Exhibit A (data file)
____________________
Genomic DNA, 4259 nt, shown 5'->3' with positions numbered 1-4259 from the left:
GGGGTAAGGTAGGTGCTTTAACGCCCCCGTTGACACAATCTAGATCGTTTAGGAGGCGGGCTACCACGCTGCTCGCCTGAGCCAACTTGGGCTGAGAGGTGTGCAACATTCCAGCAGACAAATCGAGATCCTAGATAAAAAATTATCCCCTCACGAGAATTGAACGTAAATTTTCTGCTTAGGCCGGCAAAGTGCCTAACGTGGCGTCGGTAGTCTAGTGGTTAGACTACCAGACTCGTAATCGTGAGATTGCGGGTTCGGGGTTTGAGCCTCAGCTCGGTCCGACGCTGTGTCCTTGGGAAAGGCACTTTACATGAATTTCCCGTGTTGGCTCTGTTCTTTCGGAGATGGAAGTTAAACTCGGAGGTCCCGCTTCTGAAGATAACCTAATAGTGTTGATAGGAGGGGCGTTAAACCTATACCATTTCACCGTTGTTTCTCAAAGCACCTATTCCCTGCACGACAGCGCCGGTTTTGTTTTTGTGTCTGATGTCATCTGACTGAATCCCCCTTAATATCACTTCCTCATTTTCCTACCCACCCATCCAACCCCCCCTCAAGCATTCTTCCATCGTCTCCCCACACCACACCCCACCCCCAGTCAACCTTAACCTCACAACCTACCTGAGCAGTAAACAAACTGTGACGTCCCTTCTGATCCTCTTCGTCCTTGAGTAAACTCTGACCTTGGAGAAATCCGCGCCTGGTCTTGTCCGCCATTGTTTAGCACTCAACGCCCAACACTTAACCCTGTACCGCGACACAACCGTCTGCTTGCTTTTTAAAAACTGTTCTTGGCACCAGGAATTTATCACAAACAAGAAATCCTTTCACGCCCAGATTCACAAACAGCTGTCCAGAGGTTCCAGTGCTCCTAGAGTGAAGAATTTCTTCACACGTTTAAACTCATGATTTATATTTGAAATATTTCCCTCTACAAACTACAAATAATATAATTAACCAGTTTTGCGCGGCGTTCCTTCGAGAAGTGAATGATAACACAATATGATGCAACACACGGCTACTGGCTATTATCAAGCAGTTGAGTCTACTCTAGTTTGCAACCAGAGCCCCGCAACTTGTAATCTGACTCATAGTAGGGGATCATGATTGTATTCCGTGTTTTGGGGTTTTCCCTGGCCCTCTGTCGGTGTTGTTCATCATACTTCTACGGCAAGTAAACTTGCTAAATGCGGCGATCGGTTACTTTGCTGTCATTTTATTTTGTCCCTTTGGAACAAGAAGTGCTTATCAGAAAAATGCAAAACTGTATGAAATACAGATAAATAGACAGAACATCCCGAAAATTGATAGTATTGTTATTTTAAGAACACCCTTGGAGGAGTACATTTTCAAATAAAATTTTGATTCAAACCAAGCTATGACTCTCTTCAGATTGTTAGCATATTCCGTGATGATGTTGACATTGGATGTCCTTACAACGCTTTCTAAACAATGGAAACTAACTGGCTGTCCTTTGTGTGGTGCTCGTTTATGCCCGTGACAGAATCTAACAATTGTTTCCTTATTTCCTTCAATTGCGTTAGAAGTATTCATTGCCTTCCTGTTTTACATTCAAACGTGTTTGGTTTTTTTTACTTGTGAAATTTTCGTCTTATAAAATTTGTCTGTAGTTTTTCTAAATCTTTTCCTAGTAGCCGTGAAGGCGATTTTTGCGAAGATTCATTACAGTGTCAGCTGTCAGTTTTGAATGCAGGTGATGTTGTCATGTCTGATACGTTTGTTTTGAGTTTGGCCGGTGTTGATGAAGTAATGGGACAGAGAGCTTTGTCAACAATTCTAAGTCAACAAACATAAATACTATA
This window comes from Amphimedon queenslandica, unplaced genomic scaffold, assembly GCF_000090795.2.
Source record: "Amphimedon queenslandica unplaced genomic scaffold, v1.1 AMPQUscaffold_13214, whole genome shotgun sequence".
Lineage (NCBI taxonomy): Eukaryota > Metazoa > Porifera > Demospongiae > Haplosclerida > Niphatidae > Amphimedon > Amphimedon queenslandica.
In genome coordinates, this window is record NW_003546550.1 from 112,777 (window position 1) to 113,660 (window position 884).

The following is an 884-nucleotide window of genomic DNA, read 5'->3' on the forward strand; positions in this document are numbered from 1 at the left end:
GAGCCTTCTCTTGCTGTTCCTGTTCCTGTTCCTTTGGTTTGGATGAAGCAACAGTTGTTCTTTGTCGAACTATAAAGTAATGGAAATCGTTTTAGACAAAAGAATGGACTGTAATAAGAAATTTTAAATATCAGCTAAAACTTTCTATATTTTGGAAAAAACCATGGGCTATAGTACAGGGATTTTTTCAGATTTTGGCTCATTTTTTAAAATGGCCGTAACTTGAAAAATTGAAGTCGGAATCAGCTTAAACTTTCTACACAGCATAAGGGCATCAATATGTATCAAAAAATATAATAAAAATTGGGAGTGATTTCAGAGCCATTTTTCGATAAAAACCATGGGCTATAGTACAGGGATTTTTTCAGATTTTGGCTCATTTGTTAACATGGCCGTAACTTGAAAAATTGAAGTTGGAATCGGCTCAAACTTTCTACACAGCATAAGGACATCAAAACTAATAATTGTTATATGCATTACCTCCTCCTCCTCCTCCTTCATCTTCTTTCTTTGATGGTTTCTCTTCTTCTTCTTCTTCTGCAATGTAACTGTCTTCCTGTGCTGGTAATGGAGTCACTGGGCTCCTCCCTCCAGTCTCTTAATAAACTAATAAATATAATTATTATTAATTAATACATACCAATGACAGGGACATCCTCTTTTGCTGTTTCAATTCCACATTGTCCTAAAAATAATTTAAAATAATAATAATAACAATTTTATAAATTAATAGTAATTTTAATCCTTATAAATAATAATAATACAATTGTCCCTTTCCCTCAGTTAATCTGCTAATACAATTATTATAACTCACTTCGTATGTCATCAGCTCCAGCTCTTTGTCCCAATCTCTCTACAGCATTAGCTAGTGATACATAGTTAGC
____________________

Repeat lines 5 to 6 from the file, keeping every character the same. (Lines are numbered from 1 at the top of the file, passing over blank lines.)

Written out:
Lineage (NCBI taxonomy): Eukaryota > Metazoa > Porifera > Demospongiae > Haplosclerida > Niphatidae > Amphimedon > Amphimedon queenslandica.
In genome coordinates, this window is record NW_003546550.1 from 112,777 (window position 1) to 113,660 (window position 884).